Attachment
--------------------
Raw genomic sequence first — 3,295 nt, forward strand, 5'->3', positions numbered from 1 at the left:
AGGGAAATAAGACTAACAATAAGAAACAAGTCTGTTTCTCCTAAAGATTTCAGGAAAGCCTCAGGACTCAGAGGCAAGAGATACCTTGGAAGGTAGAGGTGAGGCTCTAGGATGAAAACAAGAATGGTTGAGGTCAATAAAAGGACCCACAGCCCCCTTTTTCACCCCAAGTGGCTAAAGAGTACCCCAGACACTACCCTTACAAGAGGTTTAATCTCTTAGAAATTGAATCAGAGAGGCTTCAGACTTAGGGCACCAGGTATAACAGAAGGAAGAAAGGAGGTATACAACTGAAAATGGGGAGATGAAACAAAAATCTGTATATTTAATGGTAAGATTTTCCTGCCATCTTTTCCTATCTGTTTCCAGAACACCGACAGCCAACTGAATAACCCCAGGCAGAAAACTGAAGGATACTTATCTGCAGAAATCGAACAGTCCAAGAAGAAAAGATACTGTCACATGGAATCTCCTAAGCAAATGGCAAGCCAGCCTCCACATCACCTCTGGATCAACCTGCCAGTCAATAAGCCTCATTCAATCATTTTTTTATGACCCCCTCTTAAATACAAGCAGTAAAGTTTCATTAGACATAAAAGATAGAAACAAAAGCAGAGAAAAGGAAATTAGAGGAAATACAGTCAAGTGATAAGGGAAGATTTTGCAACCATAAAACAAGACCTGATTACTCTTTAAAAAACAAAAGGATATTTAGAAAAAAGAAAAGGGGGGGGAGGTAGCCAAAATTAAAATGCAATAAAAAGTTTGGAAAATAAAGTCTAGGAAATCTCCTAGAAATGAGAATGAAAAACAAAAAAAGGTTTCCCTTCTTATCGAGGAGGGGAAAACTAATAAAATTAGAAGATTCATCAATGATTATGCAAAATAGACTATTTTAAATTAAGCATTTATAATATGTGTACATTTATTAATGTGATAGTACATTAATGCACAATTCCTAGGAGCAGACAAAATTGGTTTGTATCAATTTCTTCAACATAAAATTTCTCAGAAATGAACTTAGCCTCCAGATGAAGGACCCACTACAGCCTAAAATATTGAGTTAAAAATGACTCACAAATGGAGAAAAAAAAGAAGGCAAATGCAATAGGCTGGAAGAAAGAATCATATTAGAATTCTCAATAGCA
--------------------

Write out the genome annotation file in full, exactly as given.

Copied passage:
Raw genomic sequence first — 3,295 nt, forward strand, 5'->3', positions numbered from 1 at the left:
AGGGAAATAAGACTAACAATAAGAAACAAGTCTGTTTCTCCTAAAGATTTCAGGAAAGCCTCAGGACTCAGAGGCAAGAGATACCTTGGAAGGTAGAGGTGAGGCTCTAGGATGAAAACAAGAATGGTTGAGGTCAATAAAAGGACCCACAGCCCCCTTTTTCACCCCAAGTGGCTAAAGAGTACCCCAGACACTACCCTTACAAGAGGTTTAATCTCTTAGAAATTGAATCAGAGAGGCTTCAGACTTAGGGCACCAGGTATAACAGAAGGAAGAAAGGAGGTATACAACTGAAAATGGGGAGATGAAACAAAAATCTGTATATTTAATGGTAAGATTTTCCTGCCATCTTTTCCTATCTGTTTCCAGAACACCGACAGCCAACTGAATAACCCCAGGCAGAAAACTGAAGGATACTTATCTGCAGAAATCGAACAGTCCAAGAAGAAAAGATACTGTCACATGGAATCTCCTAAGCAAATGGCAAGCCAGCCTCCACATCACCTCTGGATCAACCTGCCAGTCAATAAGCCTCATTCAATCATTTTTTTATGACCCCCTCTTAAATACAAGCAGTAAAGTTTCATTAGACATAAAAGATAGAAACAAAAGCAGAGAAAAGGAAATTAGAGGAAATACAGTCAAGTGATAAGGGAAGATTTTGCAACCATAAAACAAGACCTGATTACTCTTTAAAAAACAAAAGGATATTTAGAAAAAAGAAAAGGGGGGGGAGGTAGCCAAAATTAAAATGCAATAAAAAGTTTGGAAAATAAAGTCTAGGAAATCTCCTAGAAATGAGAATGAAAAACAAAAAAAGGTTTCCCTTCTTATCGAGGAGGGGAAAACTAATAAAATTAGAAGATTCATCAATGATTATGCAAAATAGACTATTTTAAATTAAGCATTTATAATATGTGTACATTTATTAATGTGATAGTACATTAATGCACAATTCCTAGGAGCAGACAAAATTGGTTTGTATCAATTTCTTCAACATAAAATTTCTCAGAAATGAACTTAGCCTCCAGATGAAGGACCCACTACAGCCTAAAATATTGAGTTAAAAATGACTCACAAATGGAGAAAAAAAAGAAGGCAAATGCAATAGGCTGGAAGAAAGAATCATATTAGAATTCTCAATAGCA